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As more Africans reach for the web, more leaders reach for ‘off’ switch

Even as connectivity increases, governments across Africa, and especially its autocratic leaders, have increasingly used control over the internet as a tool of repression, often with the claim to be combatting fake news or violent protests. These internet shutdowns, however, have costs that reach beyond politics. In 2018, 21 full or partial internet shutdowns were recorded in Africa. Already in 2019, the DRC, Gabon, and Sudan have experienced government-driven internet shutdowns. In Chad, social media has been blocked for almost a full year. While it may be a politically expedient tool, the countries economies and populations are suffering from it. While rendering political coordination difficult, it also prevents online money transfers (mobile money usage rates are highest in Africa), interferes with healthcare functions, and shuts down many globalized markets. An estimated 7.1% of GDP in sub-Saharan Africa comes from mobile technologies, which are driven by web connectivity. “Some governments are making good strides in their efforts aimed at getting more users online,” shared one researcher at a Uganda-based internet think tank and advocacy group. “However, alongside this is an increasingly vocal citizenry who demand rights, transparency, and accountability. In response we see the very same states interfering with access.”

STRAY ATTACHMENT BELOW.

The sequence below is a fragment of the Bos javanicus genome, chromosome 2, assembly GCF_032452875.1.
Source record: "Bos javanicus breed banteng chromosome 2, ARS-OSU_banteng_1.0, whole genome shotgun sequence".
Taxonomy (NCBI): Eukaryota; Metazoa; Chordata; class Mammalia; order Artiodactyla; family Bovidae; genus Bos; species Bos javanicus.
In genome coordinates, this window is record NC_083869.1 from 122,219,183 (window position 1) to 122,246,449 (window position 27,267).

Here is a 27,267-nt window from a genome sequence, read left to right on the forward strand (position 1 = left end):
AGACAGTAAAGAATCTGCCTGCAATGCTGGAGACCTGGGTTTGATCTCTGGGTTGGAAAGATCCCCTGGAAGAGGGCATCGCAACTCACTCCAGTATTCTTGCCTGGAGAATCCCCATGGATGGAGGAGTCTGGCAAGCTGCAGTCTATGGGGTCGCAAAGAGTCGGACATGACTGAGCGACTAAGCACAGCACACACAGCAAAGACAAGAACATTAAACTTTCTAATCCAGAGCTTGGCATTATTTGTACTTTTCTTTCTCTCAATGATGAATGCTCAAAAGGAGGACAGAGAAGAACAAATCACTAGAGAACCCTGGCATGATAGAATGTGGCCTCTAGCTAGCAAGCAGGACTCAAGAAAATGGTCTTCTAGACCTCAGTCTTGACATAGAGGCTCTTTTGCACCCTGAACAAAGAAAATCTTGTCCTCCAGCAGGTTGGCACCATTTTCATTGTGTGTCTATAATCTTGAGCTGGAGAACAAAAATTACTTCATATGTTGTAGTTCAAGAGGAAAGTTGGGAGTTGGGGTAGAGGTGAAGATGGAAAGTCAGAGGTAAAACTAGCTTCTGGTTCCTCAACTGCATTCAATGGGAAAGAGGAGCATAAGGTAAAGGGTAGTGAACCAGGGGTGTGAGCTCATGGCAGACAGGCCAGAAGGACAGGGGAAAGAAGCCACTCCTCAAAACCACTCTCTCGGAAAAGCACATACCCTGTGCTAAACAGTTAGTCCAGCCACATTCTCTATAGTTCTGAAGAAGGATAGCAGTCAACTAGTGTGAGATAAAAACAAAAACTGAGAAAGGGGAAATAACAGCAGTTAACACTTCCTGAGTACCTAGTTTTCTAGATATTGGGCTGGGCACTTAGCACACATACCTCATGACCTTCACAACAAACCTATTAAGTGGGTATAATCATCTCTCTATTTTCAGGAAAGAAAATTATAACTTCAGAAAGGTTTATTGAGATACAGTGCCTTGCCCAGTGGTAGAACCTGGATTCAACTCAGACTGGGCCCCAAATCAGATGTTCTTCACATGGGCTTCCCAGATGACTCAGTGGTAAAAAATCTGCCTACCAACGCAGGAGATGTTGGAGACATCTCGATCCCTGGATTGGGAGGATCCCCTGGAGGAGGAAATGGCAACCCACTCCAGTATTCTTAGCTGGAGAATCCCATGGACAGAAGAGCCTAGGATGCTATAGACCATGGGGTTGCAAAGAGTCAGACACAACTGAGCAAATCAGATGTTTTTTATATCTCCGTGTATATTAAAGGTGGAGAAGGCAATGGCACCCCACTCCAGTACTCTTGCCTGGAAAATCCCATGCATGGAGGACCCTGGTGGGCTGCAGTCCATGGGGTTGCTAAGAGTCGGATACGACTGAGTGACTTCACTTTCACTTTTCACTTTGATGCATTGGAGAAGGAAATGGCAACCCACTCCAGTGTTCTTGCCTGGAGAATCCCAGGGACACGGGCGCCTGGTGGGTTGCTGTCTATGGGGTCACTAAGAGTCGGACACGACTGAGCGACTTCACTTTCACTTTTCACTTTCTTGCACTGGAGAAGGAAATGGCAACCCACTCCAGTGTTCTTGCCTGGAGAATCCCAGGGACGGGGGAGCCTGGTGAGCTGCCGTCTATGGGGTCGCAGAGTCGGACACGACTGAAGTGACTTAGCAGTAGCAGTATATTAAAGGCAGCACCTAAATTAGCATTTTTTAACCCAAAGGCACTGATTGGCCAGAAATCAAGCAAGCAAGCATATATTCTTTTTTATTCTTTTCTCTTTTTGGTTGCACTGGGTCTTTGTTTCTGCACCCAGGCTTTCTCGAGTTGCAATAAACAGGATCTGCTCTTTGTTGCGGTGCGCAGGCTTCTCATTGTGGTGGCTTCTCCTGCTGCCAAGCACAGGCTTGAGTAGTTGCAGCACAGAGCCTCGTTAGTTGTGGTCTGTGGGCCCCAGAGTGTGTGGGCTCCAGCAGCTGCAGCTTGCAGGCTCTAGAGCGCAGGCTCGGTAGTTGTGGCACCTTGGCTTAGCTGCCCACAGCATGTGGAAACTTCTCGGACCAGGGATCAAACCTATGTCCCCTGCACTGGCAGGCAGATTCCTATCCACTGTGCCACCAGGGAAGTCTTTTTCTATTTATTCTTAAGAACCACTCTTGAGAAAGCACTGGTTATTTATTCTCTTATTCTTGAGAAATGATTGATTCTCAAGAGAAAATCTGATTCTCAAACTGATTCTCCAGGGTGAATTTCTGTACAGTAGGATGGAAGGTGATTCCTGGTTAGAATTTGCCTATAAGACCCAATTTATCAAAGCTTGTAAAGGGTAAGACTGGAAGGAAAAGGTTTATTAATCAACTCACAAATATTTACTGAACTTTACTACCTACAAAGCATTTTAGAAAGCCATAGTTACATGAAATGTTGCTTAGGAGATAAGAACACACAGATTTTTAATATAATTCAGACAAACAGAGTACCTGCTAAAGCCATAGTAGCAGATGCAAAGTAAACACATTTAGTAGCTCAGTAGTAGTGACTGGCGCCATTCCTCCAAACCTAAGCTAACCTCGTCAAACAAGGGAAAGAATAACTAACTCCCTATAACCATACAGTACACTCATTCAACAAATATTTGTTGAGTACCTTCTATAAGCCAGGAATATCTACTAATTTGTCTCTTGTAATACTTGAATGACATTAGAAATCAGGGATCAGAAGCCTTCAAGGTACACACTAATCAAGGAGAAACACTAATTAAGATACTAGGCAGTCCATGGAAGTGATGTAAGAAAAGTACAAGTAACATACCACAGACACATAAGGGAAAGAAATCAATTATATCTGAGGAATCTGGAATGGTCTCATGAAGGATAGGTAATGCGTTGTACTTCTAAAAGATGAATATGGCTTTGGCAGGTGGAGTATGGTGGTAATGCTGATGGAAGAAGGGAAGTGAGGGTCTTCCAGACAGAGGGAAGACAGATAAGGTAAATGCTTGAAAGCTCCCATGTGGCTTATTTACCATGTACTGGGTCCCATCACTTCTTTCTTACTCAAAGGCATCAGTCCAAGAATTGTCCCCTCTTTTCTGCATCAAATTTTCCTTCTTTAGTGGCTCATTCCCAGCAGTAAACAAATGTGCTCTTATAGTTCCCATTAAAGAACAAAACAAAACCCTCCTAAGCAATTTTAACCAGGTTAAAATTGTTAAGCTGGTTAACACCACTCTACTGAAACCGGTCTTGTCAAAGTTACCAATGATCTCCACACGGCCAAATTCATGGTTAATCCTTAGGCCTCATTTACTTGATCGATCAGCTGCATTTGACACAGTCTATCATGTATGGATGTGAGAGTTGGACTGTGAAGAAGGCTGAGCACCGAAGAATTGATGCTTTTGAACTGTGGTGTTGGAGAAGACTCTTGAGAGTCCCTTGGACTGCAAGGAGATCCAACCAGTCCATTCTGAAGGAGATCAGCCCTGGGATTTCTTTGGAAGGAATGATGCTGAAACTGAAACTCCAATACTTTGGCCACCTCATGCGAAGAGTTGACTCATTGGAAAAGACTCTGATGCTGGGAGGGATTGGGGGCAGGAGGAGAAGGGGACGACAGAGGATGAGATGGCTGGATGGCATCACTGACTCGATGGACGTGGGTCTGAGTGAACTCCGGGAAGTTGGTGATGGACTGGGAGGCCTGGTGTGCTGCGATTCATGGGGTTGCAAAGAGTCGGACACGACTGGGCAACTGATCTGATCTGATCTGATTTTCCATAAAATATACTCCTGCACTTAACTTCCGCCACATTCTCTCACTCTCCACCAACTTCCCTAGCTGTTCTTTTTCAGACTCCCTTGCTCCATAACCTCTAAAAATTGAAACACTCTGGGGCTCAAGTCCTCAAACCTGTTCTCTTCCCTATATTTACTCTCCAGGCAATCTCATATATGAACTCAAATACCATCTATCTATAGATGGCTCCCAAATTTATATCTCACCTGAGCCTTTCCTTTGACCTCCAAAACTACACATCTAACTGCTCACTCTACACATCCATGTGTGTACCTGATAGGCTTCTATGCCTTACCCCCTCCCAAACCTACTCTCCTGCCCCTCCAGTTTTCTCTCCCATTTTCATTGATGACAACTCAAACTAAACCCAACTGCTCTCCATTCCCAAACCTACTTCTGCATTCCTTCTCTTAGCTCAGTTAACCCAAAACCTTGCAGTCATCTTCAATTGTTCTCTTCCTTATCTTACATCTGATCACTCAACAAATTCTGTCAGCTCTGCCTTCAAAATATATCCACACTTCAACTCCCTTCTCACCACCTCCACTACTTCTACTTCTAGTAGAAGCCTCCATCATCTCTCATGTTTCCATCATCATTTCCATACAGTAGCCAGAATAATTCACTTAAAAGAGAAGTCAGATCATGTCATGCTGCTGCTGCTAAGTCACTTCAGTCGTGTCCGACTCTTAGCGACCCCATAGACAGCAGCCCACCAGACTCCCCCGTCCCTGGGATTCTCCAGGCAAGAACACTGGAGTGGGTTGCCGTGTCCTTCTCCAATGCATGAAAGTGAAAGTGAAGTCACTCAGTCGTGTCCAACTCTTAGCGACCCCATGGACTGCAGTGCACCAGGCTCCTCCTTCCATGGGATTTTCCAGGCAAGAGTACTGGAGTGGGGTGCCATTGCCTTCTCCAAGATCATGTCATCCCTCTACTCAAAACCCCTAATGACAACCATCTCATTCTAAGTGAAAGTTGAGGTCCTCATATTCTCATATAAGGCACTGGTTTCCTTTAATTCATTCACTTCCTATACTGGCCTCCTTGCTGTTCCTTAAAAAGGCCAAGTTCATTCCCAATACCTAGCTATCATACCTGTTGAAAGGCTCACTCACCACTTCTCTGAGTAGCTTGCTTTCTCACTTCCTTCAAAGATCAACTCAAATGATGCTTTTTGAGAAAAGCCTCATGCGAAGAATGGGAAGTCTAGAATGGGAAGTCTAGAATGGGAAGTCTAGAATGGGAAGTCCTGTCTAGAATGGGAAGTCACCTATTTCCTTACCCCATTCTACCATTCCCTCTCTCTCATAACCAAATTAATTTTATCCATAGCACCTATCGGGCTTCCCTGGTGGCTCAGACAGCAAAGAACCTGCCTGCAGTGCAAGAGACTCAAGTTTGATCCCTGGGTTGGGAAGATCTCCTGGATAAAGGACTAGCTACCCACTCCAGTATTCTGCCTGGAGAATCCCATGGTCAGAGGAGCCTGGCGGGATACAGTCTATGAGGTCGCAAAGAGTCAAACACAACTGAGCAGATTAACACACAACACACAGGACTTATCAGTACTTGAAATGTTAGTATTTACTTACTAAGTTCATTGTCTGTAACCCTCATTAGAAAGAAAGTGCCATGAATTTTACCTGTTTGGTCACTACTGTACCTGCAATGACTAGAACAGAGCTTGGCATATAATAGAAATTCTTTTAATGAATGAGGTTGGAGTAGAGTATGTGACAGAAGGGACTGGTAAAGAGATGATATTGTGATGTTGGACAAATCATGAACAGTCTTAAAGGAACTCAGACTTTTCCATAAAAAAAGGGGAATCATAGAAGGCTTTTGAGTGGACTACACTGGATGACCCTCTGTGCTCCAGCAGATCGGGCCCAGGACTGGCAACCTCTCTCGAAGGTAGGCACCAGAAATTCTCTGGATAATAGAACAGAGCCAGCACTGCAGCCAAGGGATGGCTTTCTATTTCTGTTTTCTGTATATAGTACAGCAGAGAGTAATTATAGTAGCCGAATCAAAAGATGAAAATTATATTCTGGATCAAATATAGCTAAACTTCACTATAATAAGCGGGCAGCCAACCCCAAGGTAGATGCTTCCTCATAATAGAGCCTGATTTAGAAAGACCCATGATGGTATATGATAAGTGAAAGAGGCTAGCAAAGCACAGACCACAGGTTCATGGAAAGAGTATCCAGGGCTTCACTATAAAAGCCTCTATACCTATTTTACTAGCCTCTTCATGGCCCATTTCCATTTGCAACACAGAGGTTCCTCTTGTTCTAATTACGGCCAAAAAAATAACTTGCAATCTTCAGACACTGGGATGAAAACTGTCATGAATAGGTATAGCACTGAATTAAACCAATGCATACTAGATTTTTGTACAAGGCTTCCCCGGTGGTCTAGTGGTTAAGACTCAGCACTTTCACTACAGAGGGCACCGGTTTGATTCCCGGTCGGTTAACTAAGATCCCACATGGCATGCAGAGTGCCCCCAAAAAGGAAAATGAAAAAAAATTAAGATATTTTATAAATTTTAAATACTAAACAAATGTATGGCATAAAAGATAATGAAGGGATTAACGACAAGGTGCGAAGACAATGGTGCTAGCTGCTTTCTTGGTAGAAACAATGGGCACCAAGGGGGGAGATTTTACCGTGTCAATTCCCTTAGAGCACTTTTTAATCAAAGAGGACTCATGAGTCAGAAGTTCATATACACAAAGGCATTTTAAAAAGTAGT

Source: As more Africans reach for web, more leaders reach for ‘off’ switch

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